For certain health food stores and wellness sites, it is the panacea that helps everything from bad hair and mental sleepiness to obesity and hemorrhoids. But the carefully crafted image of coconut oil as a remedy for many ailments has been utterly rejected by a Harvard professor.
Karin Michels, an epidemiologist at the Harvard TH Chan public health school, scorned the superfood movement and mentioned the craze for coconut oil, calling the substance "one of the worst things you can eat" that was as good for well-being as "pure poison".
Michels made her remarks in a recent lecture entitled "Coconut oil and other nutritional errors" at the University of Freiburg, where she holds a second academic position as director of the Institute for Prevention and Tumor Epidemiology. The speech, released in German, has now been viewed almost a million times on YouTube.
Michels based her warning on the high proportion of saturated fat in coconut oil, which is known to increase the levels of so-called LDL cholesterol, and thus the risk of cardiovascular disease. Coconut oil contains more than 80% saturated fat, more than double the amount in lard and 60% more than in beef that drips.
Last year the American Heart Association assessed the evidence about coconut oil among other foods. While three quarters of the American population considered coconut oil to be healthy, the review found that only 37% of nutritionists agreed. The authors have attributed the gap in perception to the marketing of coconut oil in the popular press. "Because coconut oil increases LDL cholesterol, a cause of CVD and has no known beneficial effects, we do not recommend the use of coconut oil", concluded the review.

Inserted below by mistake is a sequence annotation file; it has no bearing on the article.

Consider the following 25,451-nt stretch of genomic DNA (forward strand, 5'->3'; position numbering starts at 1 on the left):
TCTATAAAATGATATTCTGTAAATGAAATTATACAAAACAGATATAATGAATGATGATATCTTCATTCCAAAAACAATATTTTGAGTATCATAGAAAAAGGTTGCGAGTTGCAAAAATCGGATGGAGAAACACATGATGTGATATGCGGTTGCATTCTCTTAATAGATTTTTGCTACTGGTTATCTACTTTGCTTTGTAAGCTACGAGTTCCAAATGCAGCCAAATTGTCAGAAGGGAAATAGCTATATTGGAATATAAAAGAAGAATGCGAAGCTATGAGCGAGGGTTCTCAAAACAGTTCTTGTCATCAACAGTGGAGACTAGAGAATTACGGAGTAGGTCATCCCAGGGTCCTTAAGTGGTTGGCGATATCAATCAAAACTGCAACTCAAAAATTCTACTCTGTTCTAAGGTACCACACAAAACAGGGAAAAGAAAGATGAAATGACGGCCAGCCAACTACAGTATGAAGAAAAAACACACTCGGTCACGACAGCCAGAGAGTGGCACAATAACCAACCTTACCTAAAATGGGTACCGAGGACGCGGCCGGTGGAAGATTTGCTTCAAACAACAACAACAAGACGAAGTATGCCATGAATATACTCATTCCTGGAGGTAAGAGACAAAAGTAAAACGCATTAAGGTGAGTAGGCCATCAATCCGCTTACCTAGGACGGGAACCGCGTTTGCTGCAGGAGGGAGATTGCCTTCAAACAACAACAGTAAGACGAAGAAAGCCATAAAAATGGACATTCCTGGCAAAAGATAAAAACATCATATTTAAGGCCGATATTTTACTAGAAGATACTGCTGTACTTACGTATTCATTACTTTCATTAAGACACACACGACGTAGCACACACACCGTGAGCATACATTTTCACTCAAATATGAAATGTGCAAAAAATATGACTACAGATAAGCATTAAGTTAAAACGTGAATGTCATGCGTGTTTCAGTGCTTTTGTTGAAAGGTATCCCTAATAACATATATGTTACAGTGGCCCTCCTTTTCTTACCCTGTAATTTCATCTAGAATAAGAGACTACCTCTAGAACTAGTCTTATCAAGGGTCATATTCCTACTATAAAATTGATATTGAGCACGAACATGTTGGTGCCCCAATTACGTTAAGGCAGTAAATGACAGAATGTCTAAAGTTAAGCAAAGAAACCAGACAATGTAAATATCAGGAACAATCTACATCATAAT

Other organizations have issued similar warnings. "Coconut oil can be included in the diet, but because it is rich in saturated fats, it should only be included in small amounts and as part of a healthy, balanced diet," said the British Nutrition Foundation. "To date, there is no strong scientific evidence for the health benefits of eating coconut oil."
Despite the advice promotions from health food stores such as Holland and Barrett and celebrity approvals from Gwyneth Paltrow and others have helped boost British sales of coconut oil surge from around £ 1 million to £ 16.4 million over the last four years, according to the consumer research group Kantar. In the US, the sale of coconut oil in 2015 seems to have reached a peak of $ 229 million, according to the market research firm Spins.
"Coconut oil is about 86% saturated fat, about a third more saturated fat than butter," said Victoria Taylor, a senior dietitian at the British Heart Foundation. "We know that diets rich in saturated fats are associated with increased non-HDL cholesterol in the blood and high cholesterol is a risk factor for coronary heart disease and strokes."
"It has been speculated that some of the saturated fat that is present in coconut oil may be better for us than other saturated fats, but so far there is not enough good quality research to give us a definitive answer. know, replacing saturated fats with unsaturated fats such as vegetable oil, olive oil and sunflower oil and their spreads has proven to be an effective way to lower LDL cholesterol levels, so this would be a healthier choice.
"For the time being, if you like the taste of coconut oil, then, just like with butter, it is nice to use it every now and then, but it is best to limit yourself to small amounts and use unsaturated oils as a daily choice. "